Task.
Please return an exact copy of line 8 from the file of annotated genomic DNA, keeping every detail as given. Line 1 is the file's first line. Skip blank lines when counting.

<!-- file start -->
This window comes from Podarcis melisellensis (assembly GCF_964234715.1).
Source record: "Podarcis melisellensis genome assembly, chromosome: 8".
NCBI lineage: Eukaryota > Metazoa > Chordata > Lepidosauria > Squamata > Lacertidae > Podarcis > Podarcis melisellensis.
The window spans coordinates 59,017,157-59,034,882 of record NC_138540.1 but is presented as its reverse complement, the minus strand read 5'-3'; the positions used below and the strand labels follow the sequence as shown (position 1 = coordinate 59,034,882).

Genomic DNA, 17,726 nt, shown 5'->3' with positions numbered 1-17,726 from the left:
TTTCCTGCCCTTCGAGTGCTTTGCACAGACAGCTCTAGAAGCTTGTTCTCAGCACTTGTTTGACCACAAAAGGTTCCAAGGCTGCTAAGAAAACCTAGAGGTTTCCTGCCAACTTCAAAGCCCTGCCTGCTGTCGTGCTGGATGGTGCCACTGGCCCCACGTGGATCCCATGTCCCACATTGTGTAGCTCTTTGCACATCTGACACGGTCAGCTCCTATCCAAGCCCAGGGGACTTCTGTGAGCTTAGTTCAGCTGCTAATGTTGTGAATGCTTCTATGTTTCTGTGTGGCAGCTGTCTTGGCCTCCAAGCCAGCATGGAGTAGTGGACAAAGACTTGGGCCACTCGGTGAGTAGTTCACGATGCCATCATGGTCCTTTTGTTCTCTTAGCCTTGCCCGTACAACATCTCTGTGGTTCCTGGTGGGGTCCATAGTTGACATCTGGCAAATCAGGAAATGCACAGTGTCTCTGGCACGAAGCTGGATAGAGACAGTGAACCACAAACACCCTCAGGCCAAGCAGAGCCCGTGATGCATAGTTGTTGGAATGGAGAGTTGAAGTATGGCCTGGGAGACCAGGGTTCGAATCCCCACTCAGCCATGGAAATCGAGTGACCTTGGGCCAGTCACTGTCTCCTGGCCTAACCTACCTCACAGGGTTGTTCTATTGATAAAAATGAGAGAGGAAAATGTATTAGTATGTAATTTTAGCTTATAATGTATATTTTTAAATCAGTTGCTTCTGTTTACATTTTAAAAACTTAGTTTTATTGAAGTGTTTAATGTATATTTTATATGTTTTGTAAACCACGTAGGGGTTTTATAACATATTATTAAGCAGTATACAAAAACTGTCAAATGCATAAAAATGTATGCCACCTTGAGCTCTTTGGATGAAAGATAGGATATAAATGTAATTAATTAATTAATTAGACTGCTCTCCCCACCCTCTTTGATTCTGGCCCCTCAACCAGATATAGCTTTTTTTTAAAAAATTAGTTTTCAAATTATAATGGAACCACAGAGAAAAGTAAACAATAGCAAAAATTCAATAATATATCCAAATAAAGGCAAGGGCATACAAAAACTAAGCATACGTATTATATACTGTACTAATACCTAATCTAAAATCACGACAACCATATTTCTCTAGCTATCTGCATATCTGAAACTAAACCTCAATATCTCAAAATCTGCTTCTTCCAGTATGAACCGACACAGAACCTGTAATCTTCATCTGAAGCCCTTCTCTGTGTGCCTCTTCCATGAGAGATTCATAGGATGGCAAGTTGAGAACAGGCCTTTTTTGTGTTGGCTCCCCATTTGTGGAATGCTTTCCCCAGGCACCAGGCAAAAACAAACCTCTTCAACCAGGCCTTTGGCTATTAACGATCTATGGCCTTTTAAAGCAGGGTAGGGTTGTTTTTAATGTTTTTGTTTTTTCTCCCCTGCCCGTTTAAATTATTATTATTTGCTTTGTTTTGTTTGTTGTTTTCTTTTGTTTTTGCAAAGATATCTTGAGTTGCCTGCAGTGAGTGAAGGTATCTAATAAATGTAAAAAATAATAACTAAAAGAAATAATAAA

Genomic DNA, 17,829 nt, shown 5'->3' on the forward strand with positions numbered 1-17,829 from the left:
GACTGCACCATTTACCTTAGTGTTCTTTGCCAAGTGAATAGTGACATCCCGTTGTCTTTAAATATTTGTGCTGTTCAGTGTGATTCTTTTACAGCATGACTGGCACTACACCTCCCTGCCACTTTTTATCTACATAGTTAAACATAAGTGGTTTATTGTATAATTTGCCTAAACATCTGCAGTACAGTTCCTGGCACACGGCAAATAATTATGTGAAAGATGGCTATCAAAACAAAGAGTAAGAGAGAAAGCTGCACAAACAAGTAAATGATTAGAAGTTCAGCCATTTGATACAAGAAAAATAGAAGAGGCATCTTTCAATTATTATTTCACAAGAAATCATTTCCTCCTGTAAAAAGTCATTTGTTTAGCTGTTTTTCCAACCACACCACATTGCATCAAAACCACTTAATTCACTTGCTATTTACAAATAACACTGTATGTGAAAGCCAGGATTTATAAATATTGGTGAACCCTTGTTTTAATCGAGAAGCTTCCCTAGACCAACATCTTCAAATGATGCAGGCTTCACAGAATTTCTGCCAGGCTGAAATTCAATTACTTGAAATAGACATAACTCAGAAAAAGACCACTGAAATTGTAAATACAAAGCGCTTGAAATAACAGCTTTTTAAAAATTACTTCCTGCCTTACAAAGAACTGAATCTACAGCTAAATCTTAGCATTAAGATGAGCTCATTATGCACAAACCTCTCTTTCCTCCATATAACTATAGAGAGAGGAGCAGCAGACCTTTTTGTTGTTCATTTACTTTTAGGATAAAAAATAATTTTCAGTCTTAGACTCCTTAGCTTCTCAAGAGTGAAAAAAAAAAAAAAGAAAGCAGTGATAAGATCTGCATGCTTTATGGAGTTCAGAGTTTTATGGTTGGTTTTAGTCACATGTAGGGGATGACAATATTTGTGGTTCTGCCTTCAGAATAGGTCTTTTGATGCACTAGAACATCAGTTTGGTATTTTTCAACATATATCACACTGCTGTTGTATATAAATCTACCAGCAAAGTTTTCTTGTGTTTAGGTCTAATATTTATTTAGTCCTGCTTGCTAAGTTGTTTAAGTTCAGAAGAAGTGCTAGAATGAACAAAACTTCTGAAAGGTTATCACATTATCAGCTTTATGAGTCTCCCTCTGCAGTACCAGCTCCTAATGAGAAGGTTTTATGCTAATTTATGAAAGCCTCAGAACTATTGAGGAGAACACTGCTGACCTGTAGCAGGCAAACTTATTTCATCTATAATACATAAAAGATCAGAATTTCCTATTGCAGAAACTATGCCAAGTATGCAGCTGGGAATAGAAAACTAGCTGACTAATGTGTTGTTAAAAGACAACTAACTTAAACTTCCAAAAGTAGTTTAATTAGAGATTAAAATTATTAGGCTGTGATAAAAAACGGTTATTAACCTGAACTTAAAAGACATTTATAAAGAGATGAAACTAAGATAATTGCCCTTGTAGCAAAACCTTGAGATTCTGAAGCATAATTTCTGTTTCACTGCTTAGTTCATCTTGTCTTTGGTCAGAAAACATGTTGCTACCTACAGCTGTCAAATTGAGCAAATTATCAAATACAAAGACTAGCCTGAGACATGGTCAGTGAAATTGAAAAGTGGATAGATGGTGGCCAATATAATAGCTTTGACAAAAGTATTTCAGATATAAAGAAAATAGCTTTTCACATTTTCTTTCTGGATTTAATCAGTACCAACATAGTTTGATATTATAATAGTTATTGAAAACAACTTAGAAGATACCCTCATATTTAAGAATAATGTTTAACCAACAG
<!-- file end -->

GACTGCACCATTTACCTTAGTGTTCTTTGCCAAGTGAATAGTGACATCCCGTTGTCTTTAAATATTTGTGCTGTTCAGTGTGATTCTTTTACAGCATGACTGGCACTACACCTCCCTGCCACTTTTTATCTACATAGTTAAACATAAGTGGTTTATTGTATAATTTGCCTAAACATCTGCAGTACAGTTCCTGGCACACGGCAAATAATTATGTGAAAGATGGCTATCAAAACAAAGAGTAAGAGAGAAAGCTGCACAAACAAGTAAATGATTAGAAGTTCAGCCATTTGATACAAGAAAAATAGAAGAGGCATCTTTCAATTATTATTTCACAAGAAATCATTTCCTCCTGTAAAAAGTCATTTGTTTAGCTGTTTTTCCAACCACACCACATTGCATCAAAACCACTTAATTCACTTGCTATTTACAAATAACACTGTATGTGAAAGCCAGGATTTATAAATATTGGTGAACCCTTGTTTTAATCGAGAAGCTTCCCTAGACCAACATCTTCAAATGATGCAGGCTTCACAGAATTTCTGCCAGGCTGAAATTCAATTACTTGAAATAGACATAACTCAGAAAAAGACCACTGAAATTGTAAATACAAAGCGCTTGAAATAACAGCTTTTTAAAAATTACTTCCTGCCTTACAAAGAACTGAATCTACAGCTAAATCTTAGCATTAAGATGAGCTCATTATGCACAAACCTCTCTTTCCTCCATATAACTATAGAGAGAGGAGCAGCAGACCTTTTTGTTGTTCATTTACTTTTAGGATAAAAAATAATTTTCAGTCTTAGACTCCTTAGCTTCTCAAGAGTGAAAAAAAAAAAAAAGAAAGCAGTGATAAGATCTGCATGCTTTATGGAGTTCAGAGTTTTATGGTTGGTTTTAGTCACATGTAGGGGATGACAATATTTGTGGTTCTGCCTTCAGAATAGGTCTTTTGATGCACTAGAACATCAGTTTGGTATTTTTCAACATATATCACACTGCTGTTGTATATAAATCTACCAGCAAAGTTTTCTTGTGTTTAGGTCTAATATTTATTTAGTCCTGCTTGCTAAGTTGTTTAAGTTCAGAAGAAGTGCTAGAATGAACAAAACTTCTGAAAGGTTATCACATTATCAGCTTTATGAGTCTCCCTCTGCAGTACCAGCTCCTAATGAGAAGGTTTTATGCTAATTTATGAAAGCCTCAGAACTATTGAGGAGAACACTGCTGACCTGTAGCAGGCAAACTTATTTCATCTATAATACATAAAAGATCAGAATTTCCTATTGCAGAAACTATGCCAAGTATGCAGCTGGGAATAGAAAACTAGCTGACTAATGTGTTGTTAAAAGACAACTAACTTAAACTTCCAAAAGTAGTTTAATTAGAGATTAAAATTATTAGGCTGTGATAAAAAACGGTTATTAACCTGAACTTAAAAGACATTTATAAAGAGATGAAACTAAGATAATTGCCCTTGTAGCAAAACCTTGAGATTCTGAAGCATAATTTCTGTTTCACTGCTTAGTTCATCTTGTCTTTGGTCAGAAAACATGTTGCTACCTACAGCTGTCAAATTGAGCAAATTATCAAATACAAAGACTAGCCTGAGACATGGTCAGTGAAATTGAAAAGTGGATAGATGGTGGCCAATATAATAGCTTTGACAAAAGTATTTCAGATATAAAGAAAATAGCTTTTCACATTTTCTTTCTGGATTTAATCAGTACCAACATAGTTTGATATTATAATAGTTATTGAAAACAACTTAGAAGATACCCTCATATTTAAGAATAATGTTTAACCAACAG